Engineers examine effects on land and water after wildfires are extinguished
The three largest wildfires in Colorado’s known history all occurred in 2020. More than 600,000 acres burned, with the Cameron Peak Fire alone causing $6 million in property damage.
While the last embers of the Cameron Peak Fire are long since extinguished, researchers are increasingly worried about how the remnants of those burns — and future fires — may threaten water supplies across the West.
Environmental engineering Professor Fernando Rosario-Ortiz said the chemical reactions that occur during a wildfire can lead to health and safety concerns when contaminants are released into water, in addition to the more visible and immediate effect on air quality.
“This is especially true in the context of fires at the wildland-urban interface, where if a home burns, we are talking about combusting everything inside those homes — from cleaning chemicals to, potentially, electric vehicle car batteries,” he said. “Better understanding all of those reactions with exposure to water is something that we will definitely need to explore further over the next few years.”
A researcher from Rosario-Ortiz’s lab collect water samples from a creek running through a burn area.
Wildfires are becoming increasingly common in Colorado and the West, thanks to climate change and land management processes over the last 30 years, which sought to suppress wildfires as quickly as possible. That combination has resulted in longer, more intense wildfire seasons that lead to larger, more intense burns due to dense vegetation growth.
When it comes to water and wildfire, though, Rosario-Ortiz and his colleagues are increasingly interested in the “burn scars” fires leave behind. Wildfires destroy the vegetation that holds soil in place. Without it, heavy rains can push mud and sediment onto interstate highways. Or carry bacteria and freshly formed toxic compounds from the fire into freshwater supplies — causing headaches for treatment facilities. Meanwhile, water contamination from burns could also limit freshwater sources during tight drought seasons.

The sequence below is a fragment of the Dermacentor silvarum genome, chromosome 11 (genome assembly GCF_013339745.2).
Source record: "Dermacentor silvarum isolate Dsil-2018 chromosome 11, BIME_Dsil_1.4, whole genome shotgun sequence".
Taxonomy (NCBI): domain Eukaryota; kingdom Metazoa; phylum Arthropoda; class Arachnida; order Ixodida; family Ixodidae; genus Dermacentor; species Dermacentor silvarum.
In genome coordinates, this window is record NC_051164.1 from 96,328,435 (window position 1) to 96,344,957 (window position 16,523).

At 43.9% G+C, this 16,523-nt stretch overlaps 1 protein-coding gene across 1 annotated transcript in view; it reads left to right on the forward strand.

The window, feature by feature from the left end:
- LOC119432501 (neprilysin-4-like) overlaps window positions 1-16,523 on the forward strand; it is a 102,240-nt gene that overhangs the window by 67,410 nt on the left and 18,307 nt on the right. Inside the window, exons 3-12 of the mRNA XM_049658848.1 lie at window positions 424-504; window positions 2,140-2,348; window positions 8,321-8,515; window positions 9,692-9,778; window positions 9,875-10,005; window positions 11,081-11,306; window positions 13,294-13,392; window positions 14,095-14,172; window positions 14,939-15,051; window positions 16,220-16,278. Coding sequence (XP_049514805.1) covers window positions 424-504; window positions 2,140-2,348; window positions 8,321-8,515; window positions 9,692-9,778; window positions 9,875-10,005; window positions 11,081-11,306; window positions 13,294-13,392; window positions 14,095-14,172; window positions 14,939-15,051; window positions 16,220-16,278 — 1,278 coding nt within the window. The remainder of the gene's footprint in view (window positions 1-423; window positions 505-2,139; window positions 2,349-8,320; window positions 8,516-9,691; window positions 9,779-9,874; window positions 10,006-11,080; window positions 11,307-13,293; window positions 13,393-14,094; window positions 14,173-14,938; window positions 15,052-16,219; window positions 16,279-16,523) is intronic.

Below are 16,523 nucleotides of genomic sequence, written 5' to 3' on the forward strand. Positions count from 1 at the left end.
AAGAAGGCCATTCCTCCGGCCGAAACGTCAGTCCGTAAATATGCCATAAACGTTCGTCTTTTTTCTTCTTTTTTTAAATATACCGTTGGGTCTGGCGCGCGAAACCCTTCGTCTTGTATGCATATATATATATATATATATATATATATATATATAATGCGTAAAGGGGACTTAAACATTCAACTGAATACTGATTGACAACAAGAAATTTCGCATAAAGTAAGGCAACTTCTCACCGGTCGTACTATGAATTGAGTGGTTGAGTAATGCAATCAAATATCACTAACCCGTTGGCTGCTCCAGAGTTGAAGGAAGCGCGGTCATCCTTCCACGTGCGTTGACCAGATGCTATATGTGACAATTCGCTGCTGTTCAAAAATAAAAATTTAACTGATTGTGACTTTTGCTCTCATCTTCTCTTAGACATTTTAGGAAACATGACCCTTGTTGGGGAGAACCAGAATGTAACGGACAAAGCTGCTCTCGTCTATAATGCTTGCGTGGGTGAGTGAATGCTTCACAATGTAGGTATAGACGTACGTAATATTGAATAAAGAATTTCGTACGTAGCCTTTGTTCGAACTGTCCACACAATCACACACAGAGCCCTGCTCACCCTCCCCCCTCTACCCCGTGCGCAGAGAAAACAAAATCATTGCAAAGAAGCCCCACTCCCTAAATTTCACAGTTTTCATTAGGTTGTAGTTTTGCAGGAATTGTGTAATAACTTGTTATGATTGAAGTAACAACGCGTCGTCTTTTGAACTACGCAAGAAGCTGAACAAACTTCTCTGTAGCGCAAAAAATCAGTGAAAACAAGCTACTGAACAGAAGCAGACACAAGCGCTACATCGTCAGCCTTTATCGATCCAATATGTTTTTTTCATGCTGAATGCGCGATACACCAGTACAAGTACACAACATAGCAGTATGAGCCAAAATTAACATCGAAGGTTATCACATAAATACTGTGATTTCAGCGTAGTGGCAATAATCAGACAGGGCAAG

Rosario-Ortiz and colleagues have been going into the field to collect samples from burn scars in California, Colorado, Kansas and Alberta, Canada, for analysis in the lab. They hope to better understand how ash can affect watersheds as it creates and spreads a wide range of potentially harmful organic compounds.
“Our results from that work show the complexity of how a wildfire can impact water quality,” Rosario-Ortiz said. “(Our recent study in Science of the Total Environment) is the first of its kind to identify a specific suite of aromatic acids in wildfire ash and surface water samples. And it will help with the broader discussion and understanding around the nature of dissolved organic matter and the impacts of wildfire on water quality and drinking water sources.”
While Rosario-Ortiz and others are focused on water quality and chemistry, Assistant Professor Ben Livneh is studying these kinds of issues from another direction. As a physical hydrologist, he and his research group explore how climate and landscape changes affect how much water is available in an area — and when. His work also examines how fires and rain can influence landslide risk.
His team is working on NASA-funded research that studies 5,000 landslide sites around the world. So far, they found that sites that had a fire in the past three years required less precipitation to cause a landslide.
Soil and water samples from Bennett Creek in the Rio Grande National Forest.
“But there’s also a lot of local variability that really matters,” said Livneh, who was also recently appointed director of Western Water Assessment. “We now have a lot of people who have built structures on steep slopes in these areas, so there’s a human element there, too. And the time of the year that it happens can be crucial. For example, when a fire occurs right before a large storm can be critical, like we saw in Glenwood Springs, Colorado, this past summer.”
Livneh added that as rain becomes more prevalent due to climate change, leaders, researchers and communities affected by slides and other interrelated problems will have to keep an open mind and work together to solve them.
“Management is a policy problem, and in the next 10 years we’re going to continue to have these big fires and see their impacts,” he said. “But the more open-minded we can be about managing for these things, the better. I’m kind of an optimist. As humans, we’ve overcome so many technical challenges, and I think we can continue to do so here and in the future.”